In mid-April, Wortley transferred $30,000 to a trust maintained by Camplin's attorney to be used to purchase merchandise for Sea Dog. Camplin did not receive any of this money. Apart from Camplin's salary and the initial $100 payment, Wortley made no payments to Camplin before Sea Dog's bankruptcy filing in November 2000.
On May 1, 2000, Wortley assigned his rights under the SPA to his wife for the purpose of placing the Sea Dog stock in trust. That day, Wortley's attorney faxed Camplin a letter, signed by both Mr. and Mrs. Wortley; an Assignment and Transfer of Rights; and a Stock Power. The letter notified Camplin of the assignment, requested that he sign and return the attached documents, and waived those "Conditions to Purchaser's Obligations" from the SPA that had not yet been fulfilled. Camplin then called Wortley's attorney to ask whether a more comprehensive agreement was forthcoming. Camplin testified that Wortley's attorney answered affirmatively. Wortley's attorney denied this and testified that he told Camplin that Camplin needed to speak directly to Wortley. Camplin executed the Assignment and Stock Power documents on May 2, 2000, transferring his Sea Dog stock to Mrs. Wortley. Later that day, Mrs. Wortley transferred the stock to the Sea Dog Trust.
Wortley initially kept Camplin and his sons on the payroll, but failed to fully meet his purported obligations to any of the family members. Sea Dog paid Camplin's salary and health benefits during much but not all of the summer and fall of 2000. Meanwhile, Wortley and Scott Johnson, whom Wortley appointed President of Sea Dog, effectively demoted both of Camplin's sons. Brett left Sea Dog in the summer of 2000, shortly after Wortley took over, and went to work for a food supplier on its Sea Dog and other accounts. Peter, Jr. left in June 2001, because of an apparent reprisal against his family (in response to his father's lawsuit), and got a job with a mortgage company. Both brothers had better pay and benefits at their new jobs than at Sea Dog.
Wortley did take several steps to remedy Sea Dog's financial problems and to protect Camplin against personal liability. Wortley notified Sea Dog's creditors by letter dated May 2, 2000 that Camplin had sold the company's stock to the Sea Dog Trust. Later that month, after Camden National Bank notified Camplin that the stock transfer constituted a default under the terms of the loan agreement, Wortley arranged to make a $25,000 payment on the principal owed to the Bank in return for a ninety-day forbearance. Wortley and Johnson tried unsuccessfully to refinance Sea Dog's $1.8 million debt with Camden National Bank and with Pointe Bank in Florida. They also tried to reschedule Sea Dog's payments to its trade creditors.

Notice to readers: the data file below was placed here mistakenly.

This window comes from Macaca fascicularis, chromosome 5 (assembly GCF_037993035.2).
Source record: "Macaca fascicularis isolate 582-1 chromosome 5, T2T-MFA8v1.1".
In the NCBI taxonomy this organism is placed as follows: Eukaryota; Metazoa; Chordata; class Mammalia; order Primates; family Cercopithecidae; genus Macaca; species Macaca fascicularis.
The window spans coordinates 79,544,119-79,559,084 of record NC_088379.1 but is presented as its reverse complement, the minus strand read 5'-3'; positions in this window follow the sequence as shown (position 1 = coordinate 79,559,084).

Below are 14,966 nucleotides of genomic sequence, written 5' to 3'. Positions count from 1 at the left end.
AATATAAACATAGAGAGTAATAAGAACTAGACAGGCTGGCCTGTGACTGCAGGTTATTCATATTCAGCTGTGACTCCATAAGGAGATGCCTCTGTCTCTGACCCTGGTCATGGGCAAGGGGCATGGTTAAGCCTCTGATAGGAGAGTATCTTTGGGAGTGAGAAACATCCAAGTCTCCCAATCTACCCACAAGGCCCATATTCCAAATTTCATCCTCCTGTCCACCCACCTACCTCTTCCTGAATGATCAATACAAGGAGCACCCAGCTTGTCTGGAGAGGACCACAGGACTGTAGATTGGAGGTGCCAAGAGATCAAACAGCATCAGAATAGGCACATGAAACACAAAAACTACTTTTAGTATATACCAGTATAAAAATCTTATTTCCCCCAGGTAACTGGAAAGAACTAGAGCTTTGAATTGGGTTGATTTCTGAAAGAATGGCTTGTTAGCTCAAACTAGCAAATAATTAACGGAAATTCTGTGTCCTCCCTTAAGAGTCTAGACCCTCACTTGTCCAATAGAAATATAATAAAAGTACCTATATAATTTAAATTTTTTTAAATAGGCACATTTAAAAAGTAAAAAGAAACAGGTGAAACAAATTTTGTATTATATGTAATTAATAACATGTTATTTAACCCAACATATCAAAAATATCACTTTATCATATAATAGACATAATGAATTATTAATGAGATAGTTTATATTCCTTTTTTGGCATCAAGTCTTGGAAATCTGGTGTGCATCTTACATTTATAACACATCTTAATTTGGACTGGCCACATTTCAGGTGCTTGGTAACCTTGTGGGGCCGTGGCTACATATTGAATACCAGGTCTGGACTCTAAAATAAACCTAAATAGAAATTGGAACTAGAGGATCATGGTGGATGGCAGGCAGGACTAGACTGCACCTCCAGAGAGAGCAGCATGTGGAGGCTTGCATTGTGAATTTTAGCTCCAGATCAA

Wortley did not, however, indemnify Camplin. Camplin had pledged his home in Lincolnville as collateral on the bank loan. When Camplin sold his home on October 2, 2000, Camden National Bank took the proceeds from that sale, $470,797, to pay down Sea Dog's debt. In addition, North Center, a food supplier, obtained a judgment against Camplin for approximately $23,000, including interest and costs, on a debt accrued by Sea Dog after Camplin transferred ownership of the company to Wortley.
On October 20, 2000, Camden National Bank wrote Camplin a letter stating that the $1.8 million loan was in default, that the bank planned to foreclose on the collateral and initiate litigation against the guarantors, and that a secured creditor sale of Sea Dog's assets was scheduled for November 21, 2000. Camplin faxed the letter to Wortley and Johnson. Camplin also faxed Johnson a letter on November 6, 2000, demanding "the 'more comprehensive stock purchase agreement' contemplated under [clause] 2(b) of the [existing SPA]."